Lessons From Stocks We’ve Bought and Sold This Year

As we approach the end of the year, it’s a good idea to review the state of the PCA portfolio.

In this issue, I’ll look at one stock that I recently recommended and two stocks that we sold earlier in 2022. Then I’ll discuss whether I made the right calls.

Spoiler alert: It’s all about management’s decisions and price charts.

Gilead Rises Beyond Expectations

When I initially recommended biotech giant Gilead Sciences (NSDQ: GILD) earlier this year, I expected the stock to move steadily higher. Instead, we’ve seen shares skyrocket.

I based my decision to recommend (and buy) the shares on the fact that most investors saw Gilead as a leader in antiviral treatments. Most recently, the company made billions from its COVID treatment, remdesivir.

But as I noted in my recommendation, Gilead’s shares had been stale for a long time. There was little to be excited about in the way of new products, at least as the market saw things.

Still, the price chart told me that something was up. So I dug deeper and discovered that Gilead’s cancer drugs were achieving greater acceptance by doctors. This was applicable especially to its breast cancer treatments and its gene therapy unit’s increasing successes.

As I pointed out in my initial article: “Gilead’s management team wisely shopped around for new income streams and settled on buying Kite, a cancer treatment company whose gene therapy was gaining headlines but little actual traction.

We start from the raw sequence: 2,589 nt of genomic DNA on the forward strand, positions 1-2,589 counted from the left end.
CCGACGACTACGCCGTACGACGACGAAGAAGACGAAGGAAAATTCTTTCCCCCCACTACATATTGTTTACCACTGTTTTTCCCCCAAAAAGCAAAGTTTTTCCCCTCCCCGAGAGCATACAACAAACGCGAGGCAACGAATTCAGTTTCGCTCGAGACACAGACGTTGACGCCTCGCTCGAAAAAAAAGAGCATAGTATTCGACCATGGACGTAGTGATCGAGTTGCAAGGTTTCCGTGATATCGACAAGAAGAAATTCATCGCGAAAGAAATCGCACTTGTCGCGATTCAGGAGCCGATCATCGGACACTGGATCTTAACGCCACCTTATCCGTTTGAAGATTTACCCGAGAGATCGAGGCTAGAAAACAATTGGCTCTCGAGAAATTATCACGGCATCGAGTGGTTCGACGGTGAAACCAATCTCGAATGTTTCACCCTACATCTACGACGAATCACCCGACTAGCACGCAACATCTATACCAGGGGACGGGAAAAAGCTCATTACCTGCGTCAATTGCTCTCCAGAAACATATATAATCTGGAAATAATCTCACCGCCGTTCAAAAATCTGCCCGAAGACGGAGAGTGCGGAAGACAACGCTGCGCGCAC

“Kite was a leader in CAR-T (chimeric antigen receptor T-Cell therapy), a combination of immuno and gene therapy whose platform was in the middle stages of development, but struggling for financial support given the complexity of the clinical trials and operational challenges.

“In came Gilead, with its deep pockets and vast resources, and it looks as if the combination has finally begun to pay off, as Kite’s CAR-T portfolio has begun to gain support. The upshot is that Gilead’s stock is showing signs of life.”

In fact, that’s exactly what happened. Gilead’s next earnings report beat forecasts, and the company upped its guidance based on higher expectations for its cancer treatments.

As the price chart shows, the stock has come a long way in a short time. Therefore, I am expecting a consolidation period or a moderate pullback in price over the next few weeks.

If you bought Gilead shares early on — as I did — this would be a good time to take some profits.

A Lesson Learned

When a price chart suggests money is moving in, but the story for the stock is not so good, it pays to dig deeper. In this case, it was all about management’s savvy move into cancer therapies.

By recognizing this important development early, we were able to get into a big winner before the crowd.

Tandem Is Still Suffering From Low Sugar

I recommended the sale of shares in diabetes-related care company Tandem Diabetes Care (NSDQ: TNDM) in May. The stock had been recommended by the previous PCA editorial team in October 2018 at an entry price of $30.18.

I recommended a sell stop of $70 on the shares on May 8, 2022, and the stop was triggered on May 9, 2022. Since then, TNDM has lost an additional 60% of its value, trading near $38 on November 20.

Happily, we sold the stock for a 105% gain. Yet it’s important to understand why we were successful in selling TNDM so we can apply the lessons to other stocks.

Tandem was originally recommended as a growth stock based on its ability to expand its business globally. Unfortunately, due to COVID and its aftermath, the company began to struggle and its business began to shrink.